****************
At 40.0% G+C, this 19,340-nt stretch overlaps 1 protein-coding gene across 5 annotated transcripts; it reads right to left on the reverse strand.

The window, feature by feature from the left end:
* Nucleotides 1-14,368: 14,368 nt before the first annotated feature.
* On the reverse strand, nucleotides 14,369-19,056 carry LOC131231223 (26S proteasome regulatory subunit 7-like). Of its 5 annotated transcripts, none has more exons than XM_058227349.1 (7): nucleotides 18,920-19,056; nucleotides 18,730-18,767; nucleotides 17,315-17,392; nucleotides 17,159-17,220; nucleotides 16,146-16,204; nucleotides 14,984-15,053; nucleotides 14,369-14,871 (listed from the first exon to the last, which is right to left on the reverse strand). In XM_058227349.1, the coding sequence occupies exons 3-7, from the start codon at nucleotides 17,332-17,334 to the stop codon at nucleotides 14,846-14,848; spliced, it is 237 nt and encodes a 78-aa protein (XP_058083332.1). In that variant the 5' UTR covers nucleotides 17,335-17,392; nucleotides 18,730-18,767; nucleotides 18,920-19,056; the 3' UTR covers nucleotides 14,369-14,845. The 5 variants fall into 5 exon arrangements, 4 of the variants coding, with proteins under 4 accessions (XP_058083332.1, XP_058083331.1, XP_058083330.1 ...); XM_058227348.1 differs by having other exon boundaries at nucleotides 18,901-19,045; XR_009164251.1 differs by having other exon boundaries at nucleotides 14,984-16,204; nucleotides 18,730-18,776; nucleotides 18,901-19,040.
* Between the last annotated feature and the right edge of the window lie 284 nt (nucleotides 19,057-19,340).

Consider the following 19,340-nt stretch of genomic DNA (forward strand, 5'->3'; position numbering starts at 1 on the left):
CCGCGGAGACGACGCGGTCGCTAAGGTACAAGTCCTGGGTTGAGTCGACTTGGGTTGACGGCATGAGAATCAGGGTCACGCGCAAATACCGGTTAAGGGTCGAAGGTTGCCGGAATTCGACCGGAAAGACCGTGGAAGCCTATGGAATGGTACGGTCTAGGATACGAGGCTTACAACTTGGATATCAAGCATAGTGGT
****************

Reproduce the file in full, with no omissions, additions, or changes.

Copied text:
At 40.0% G+C, this 19,340-nt stretch overlaps 1 protein-coding gene across 5 annotated transcripts; it reads right to left on the reverse strand.

The window, feature by feature from the left end:
* Nucleotides 1-14,368: 14,368 nt before the first annotated feature.
* On the reverse strand, nucleotides 14,369-19,056 carry LOC131231223 (26S proteasome regulatory subunit 7-like). Of its 5 annotated transcripts, none has more exons than XM_058227349.1 (7): nucleotides 18,920-19,056; nucleotides 18,730-18,767; nucleotides 17,315-17,392; nucleotides 17,159-17,220; nucleotides 16,146-16,204; nucleotides 14,984-15,053; nucleotides 14,369-14,871 (listed from the first exon to the last, which is right to left on the reverse strand). In XM_058227349.1, the coding sequence occupies exons 3-7, from the start codon at nucleotides 17,332-17,334 to the stop codon at nucleotides 14,846-14,848; spliced, it is 237 nt and encodes a 78-aa protein (XP_058083332.1). In that variant the 5' UTR covers nucleotides 17,335-17,392; nucleotides 18,730-18,767; nucleotides 18,920-19,056; the 3' UTR covers nucleotides 14,369-14,845. The 5 variants fall into 5 exon arrangements, 4 of the variants coding, with proteins under 4 accessions (XP_058083332.1, XP_058083331.1, XP_058083330.1 ...); XM_058227348.1 differs by having other exon boundaries at nucleotides 18,901-19,045; XR_009164251.1 differs by having other exon boundaries at nucleotides 14,984-16,204; nucleotides 18,730-18,776; nucleotides 18,901-19,040.
* Between the last annotated feature and the right edge of the window lie 284 nt (nucleotides 19,057-19,340).

Consider the following 19,340-nt stretch of genomic DNA (forward strand, 5'->3'; position numbering starts at 1 on the left):
CCGCGGAGACGACGCGGTCGCTAAGGTACAAGTCCTGGGTTGAGTCGACTTGGGTTGACGGCATGAGAATCAGGGTCACGCGCAAATACCGGTTAAGGGTCGAAGGTTGCCGGAATTCGACCGGAAAGACCGTGGAAGCCTATGGAATGGTACGGTCTAGGATACGAGGCTTACAACTTGGATATCAAGCATAGTGGT